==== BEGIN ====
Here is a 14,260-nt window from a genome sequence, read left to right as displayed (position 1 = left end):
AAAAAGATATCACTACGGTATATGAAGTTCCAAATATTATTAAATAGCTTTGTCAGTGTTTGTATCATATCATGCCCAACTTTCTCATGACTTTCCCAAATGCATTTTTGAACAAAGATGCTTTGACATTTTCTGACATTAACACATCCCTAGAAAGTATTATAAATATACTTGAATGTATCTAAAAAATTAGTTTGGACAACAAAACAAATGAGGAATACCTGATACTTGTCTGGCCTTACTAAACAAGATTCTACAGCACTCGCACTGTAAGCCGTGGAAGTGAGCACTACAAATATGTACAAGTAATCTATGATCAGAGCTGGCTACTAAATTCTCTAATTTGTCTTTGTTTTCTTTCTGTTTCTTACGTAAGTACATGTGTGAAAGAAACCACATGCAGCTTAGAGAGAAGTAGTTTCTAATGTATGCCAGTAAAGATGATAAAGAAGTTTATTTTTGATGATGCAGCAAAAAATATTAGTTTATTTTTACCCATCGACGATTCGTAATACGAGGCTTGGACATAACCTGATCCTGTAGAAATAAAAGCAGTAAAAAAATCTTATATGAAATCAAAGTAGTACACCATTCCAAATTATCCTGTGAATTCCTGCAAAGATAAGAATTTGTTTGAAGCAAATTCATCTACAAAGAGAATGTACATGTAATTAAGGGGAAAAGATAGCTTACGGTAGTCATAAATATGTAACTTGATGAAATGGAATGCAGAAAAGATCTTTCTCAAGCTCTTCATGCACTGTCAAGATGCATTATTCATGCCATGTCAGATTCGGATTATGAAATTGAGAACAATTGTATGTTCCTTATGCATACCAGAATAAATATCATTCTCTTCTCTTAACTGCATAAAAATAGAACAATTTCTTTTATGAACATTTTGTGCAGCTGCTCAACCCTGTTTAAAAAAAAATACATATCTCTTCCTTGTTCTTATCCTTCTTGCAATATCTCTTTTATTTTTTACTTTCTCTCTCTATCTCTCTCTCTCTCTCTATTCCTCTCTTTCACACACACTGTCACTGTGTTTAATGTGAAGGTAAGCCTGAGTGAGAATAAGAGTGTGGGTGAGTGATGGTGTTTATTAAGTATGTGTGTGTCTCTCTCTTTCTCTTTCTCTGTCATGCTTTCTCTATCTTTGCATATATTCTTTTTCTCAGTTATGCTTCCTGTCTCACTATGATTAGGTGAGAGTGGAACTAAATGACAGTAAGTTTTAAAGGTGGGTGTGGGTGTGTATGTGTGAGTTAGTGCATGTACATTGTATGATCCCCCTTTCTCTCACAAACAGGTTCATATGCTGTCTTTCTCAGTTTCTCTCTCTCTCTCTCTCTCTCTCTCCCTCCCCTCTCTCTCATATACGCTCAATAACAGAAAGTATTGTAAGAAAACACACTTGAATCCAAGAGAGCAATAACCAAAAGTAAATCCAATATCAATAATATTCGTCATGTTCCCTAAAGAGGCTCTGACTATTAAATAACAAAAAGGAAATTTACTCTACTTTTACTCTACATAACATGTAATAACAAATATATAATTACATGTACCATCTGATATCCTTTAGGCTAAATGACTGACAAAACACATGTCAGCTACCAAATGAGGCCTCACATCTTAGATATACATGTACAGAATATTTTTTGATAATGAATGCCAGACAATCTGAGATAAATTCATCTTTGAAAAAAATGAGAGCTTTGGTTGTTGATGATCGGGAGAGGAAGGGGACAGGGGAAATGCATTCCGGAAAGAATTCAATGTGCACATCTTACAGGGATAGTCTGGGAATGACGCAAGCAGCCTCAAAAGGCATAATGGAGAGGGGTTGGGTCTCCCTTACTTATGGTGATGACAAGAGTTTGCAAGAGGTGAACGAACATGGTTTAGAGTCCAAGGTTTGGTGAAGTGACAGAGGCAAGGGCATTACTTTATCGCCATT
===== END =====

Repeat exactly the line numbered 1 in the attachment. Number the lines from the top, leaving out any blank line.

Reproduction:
Here is a 14,260-nt window from a genome sequence, read left to right as displayed (position 1 = left end):